Recently, Nguyen has earned international recognition for achievements in cancer research. He was named a Scholar-in-Training by the American Association for Cancer Research at the 2023 AACR annual meeting in Orlando, Florida. In summer of 2023, he was selected as a participant in the competitive and prestigious 72nd Lindau Nobel Laureate Meeting, an annual gathering where Nobel Laureates convene in Lindau, Germany, to meet the next generation of leading scientists. He was among a small group of young scientists from over 100 countries invited to present their work on an international stage.  

“Sharing my research with such an esteemed audience, including numerous Nobel Laureates, is a privilege that is rarely bestowed upon young researchers. It was nerve-wracking, especially for an early-career scientist like me,” he said. “However, representing the University of Chicago fills me with pride, and I gave it my best effort.” 

The highlight of the program was interacting closely with nearly 40 Nobel Laureates, whose extraordinary achievements left Nguyen inspired.  

“I'll always remember having dinner with Dr. William G. Kaelin Jr. (who won the 2019 Nobel Prize for discovering how cells respond to changes in oxygen) and engaging in discussions with Dr. Emmanuelle Charpentier, the 2020 Nobel Prize laureate for her CRISPR discovery.”  

He credits his training at UChicago with Rosner for affording him numerous opportunities beyond science, enriching his overall life experience. Nguyen has thrived as a scientist at UChicago because he says the scientific atmosphere there is highly collaborative, enabling him to engage in cutting-edge research and learn from some of the brightest minds.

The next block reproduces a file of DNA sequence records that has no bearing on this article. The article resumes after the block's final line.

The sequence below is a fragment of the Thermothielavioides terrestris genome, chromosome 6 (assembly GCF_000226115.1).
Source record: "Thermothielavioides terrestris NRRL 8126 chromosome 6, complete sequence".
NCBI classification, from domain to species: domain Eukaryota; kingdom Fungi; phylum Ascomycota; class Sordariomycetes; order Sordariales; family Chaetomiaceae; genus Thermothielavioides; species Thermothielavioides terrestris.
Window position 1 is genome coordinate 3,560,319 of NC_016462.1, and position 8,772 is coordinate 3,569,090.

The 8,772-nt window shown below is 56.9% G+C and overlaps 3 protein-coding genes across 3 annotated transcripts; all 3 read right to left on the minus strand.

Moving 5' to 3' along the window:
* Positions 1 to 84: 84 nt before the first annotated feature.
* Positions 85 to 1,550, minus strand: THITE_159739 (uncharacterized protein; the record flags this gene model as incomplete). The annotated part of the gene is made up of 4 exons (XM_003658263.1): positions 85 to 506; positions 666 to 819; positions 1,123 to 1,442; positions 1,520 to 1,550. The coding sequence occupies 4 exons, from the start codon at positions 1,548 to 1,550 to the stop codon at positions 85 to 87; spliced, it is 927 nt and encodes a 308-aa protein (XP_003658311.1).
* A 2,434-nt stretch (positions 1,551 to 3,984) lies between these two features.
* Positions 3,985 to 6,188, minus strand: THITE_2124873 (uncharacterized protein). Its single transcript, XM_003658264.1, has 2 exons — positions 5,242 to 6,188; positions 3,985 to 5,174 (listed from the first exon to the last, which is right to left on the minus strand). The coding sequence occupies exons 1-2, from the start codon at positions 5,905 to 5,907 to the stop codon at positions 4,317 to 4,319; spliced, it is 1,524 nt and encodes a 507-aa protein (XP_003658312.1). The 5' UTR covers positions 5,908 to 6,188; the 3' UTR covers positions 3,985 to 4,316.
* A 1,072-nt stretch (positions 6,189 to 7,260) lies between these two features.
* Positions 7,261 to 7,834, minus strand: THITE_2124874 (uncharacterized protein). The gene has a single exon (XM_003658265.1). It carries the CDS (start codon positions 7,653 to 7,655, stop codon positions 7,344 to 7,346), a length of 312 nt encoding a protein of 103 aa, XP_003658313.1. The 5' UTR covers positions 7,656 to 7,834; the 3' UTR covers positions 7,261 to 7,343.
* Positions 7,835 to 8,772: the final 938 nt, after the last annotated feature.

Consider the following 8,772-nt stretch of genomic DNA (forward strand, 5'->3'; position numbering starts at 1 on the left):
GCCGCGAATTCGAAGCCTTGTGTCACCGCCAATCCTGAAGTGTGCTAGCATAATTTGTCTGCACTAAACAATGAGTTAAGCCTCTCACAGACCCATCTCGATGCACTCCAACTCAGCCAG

“I believe that the future of cancer research, and science in general, revolves around collaboration. We're in an era of big data and exponential progress. I'm hopeful that the advancements we achieve at the bench can be translated to the bedside much more swiftly than in the past.” 

The next step in Nguyen’s journey is to pursue a tenured track position in academia in the U.S., with a particular focus on becoming a part of an advancing translational research team dedicated to breast cancer. He hopes to remain in Chicago, the city that has captured his heart, where he wants to make a meaningful contribution to its communities.